S&P Dow Jones regularly measures how well actively managed funds perform versus their benchmarks across a range of jurisdictions. Among other things their SPIVA scorecards show only 2 of 702 US domestic funds delivered consistent top-quartile performances after four years.
So, if active fund managers can’t beat the market with skill, what’s the point investing in them? Why not plump for cheaper passive investment vehicles and stick with the market return?
Faced with this existential threat, the active fund management industry has naturally come out fighting in defence of the stock picker.
One line of argument focuses on tracking error. Passive investing often doesn’t perfectly replicate an index’s return, not just because of the fees charged but also because of the operational costs and difficulties involved in constantly trying to replicate an ever-changing index. The less liquid the underlying market, the greater the tracking error potential, which is why some bond ETFs have come under particular scrutiny.
Another line of attack is that the best stock pickers come into their own when market conditions are tough.
New Market Conditions
Right now, that’s especially important.
With the Federal Reserve and European Central Bank finally starting to either reverse or slow down some of the measures undertaken in the wake of the global financial crisis, the gentle monetary swell that lifted all boats is set to give way to choppier market conditions. We’ve already seen some evidence of that with the spike in market volatility that sent stock markets tumbling in early February.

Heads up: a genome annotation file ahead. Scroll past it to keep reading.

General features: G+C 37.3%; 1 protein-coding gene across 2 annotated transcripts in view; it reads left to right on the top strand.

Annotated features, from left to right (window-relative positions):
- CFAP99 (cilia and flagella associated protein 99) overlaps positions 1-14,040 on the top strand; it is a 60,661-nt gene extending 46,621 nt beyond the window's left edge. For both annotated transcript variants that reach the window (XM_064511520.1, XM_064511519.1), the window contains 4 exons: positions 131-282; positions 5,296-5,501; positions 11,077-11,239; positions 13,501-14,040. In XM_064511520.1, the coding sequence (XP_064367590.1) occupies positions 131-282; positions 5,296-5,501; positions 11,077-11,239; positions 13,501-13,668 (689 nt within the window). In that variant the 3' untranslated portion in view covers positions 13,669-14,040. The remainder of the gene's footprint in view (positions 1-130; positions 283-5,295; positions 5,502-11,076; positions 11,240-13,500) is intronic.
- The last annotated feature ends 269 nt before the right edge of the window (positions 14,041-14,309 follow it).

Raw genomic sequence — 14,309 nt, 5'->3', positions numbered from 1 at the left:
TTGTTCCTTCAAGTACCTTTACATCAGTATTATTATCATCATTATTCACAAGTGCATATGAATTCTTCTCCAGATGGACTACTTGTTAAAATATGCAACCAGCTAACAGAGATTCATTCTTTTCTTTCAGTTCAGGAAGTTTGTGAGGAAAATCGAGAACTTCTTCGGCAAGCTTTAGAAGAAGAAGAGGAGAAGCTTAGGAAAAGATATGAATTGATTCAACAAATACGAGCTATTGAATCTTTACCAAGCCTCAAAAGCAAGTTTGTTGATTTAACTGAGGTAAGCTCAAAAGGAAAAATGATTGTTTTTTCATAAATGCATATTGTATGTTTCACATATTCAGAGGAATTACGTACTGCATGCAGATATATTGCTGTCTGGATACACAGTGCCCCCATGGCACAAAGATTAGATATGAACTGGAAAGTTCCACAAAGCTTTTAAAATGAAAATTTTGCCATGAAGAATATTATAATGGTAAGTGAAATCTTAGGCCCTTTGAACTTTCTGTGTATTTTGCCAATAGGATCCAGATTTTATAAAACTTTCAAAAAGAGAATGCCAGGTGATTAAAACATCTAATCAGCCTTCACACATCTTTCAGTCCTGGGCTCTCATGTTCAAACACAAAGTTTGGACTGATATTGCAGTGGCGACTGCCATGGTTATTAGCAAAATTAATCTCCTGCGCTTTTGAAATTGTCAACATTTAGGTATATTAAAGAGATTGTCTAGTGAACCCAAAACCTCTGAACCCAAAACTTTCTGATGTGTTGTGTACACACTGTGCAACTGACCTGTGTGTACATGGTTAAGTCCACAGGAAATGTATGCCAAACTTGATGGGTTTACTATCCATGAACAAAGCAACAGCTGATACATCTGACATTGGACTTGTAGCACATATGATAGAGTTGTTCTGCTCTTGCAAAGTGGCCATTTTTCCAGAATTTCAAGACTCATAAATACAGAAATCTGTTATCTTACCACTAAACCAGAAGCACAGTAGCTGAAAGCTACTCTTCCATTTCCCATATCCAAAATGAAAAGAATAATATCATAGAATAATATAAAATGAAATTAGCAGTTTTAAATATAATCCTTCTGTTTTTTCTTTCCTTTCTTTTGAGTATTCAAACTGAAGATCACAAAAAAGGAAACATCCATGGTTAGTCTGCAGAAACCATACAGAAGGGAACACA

This new and unprecedented period of ‘quantitative tightening’ will reward those investors who, rather than follow the crowd, focus on value and company fundamentals, so the argument goes.
This transition offers opportunity, wrote Larry Hatheway, group head of investment solutions and group chief economist at GAM Holding AG in Zurich, shortly after the selloff.
“Once the initial selloff is over, the dispersion of returns should be higher, creating opportunity for skilled active managers. The salad days of benchmark hugging, active or passive, are over,” he said.
It’s a point also made a year earlier by Lisa Shalett, head of investment and portfolio strategies at Morgan Stanley Wealth Management, as the Fed began raising super-low US interest rates.